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Station Location: Fire Station considers move

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YOUNGSTOWN, Ohio - In recent weeks, The Youngstown Police Department has been re-assessing patrol routes in the city.

The idea is to keep up with a shift in the city's population. The Youngstown Fire Department is facing a similar issue, but the idea of relocating a fire station is no easy task.

With 35 square miles in the city of Youngstown, it's the job of the Fire Department to be able to cover every square inch of it in a flash.

Over the past 60 years, the number of fire stations has dwindled from 15 down to 8.

"We're at a point now in the city that is kind of critical because any single station that closes opens a very big gap between stations. We've done quite a bit of consolidation over the years. Now the gaps are starting to get significant," Youngstown Fire Chief John O'Neill Jr. says.

On average, it takes between three and four minutes for a truck to arrive on the scene of a fire.

The fear is if another station or two closes, that response time could double.

When the city gets a chance to build a new station to replace the one on Midlothian Boulevard, the challenge is basically to predict the future: Where can they put that station so that, years down the road, it will still be relevant to the city needs.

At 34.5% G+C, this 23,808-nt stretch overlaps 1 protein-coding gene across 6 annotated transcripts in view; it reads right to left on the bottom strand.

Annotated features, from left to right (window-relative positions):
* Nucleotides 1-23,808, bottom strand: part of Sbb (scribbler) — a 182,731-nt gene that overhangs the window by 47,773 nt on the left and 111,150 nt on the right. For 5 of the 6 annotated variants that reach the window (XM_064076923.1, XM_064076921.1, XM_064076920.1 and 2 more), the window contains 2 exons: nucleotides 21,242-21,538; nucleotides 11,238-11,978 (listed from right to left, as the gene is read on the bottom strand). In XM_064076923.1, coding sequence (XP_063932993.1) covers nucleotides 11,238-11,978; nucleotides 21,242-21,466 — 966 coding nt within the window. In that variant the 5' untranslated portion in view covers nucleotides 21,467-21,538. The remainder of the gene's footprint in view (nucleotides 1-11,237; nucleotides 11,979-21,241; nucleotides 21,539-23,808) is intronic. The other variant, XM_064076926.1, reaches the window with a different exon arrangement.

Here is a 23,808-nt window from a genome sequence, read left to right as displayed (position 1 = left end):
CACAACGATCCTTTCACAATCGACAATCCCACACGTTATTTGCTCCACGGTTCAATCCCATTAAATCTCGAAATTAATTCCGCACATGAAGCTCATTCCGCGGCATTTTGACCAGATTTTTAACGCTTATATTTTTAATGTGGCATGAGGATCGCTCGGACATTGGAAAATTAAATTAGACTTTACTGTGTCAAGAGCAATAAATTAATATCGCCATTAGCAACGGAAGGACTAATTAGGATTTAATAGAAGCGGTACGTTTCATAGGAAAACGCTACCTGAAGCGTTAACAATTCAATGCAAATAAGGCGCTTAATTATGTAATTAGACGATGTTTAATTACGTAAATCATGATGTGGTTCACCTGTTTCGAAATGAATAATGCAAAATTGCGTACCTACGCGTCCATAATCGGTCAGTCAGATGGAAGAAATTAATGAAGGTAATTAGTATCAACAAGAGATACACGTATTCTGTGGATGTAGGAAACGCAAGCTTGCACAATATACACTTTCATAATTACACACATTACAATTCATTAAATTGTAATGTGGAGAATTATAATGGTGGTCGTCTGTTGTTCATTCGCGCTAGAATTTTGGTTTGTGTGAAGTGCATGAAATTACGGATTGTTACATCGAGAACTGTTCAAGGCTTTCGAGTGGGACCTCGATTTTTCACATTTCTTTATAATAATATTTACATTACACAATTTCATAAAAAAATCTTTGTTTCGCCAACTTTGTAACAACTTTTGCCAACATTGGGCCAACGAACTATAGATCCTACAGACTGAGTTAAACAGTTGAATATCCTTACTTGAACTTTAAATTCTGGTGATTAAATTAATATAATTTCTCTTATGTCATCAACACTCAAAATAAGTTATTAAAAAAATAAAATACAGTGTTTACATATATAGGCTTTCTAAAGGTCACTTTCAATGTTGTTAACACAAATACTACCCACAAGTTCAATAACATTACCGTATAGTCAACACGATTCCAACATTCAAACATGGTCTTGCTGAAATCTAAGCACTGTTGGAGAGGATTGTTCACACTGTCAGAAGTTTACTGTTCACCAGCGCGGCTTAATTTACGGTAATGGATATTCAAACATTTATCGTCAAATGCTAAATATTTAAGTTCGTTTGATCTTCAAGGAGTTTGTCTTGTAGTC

A task that's not so simple. The fewer the stations, the more crucial their location.

"Your building a station. This thing is not cheap. You cant pick it up and move it," O'Neill says.

The city's newest station will be located near Ipes Field.

The chief considers how quickly trucks can access the highway, how densely populated the neighborhoods are and how far is it from other neighboring stations.

"Some might say, 'well you don't know where you're going to be five years from now.' That might be true but even five years from now, if I could only have four stations, one of them would be right where that thing is going," he says.

For now, the chief believes the outlook for the city is stable but with each year comes unforeseen changes.

"We just kind of got to predict the future, work well with the finance department, see where they think we will be years from now, two, three and ten years from now and try to plan our city the best we can fire service wise. All you can do is stay prepared to make tough decisions in the future," O'Neill says.

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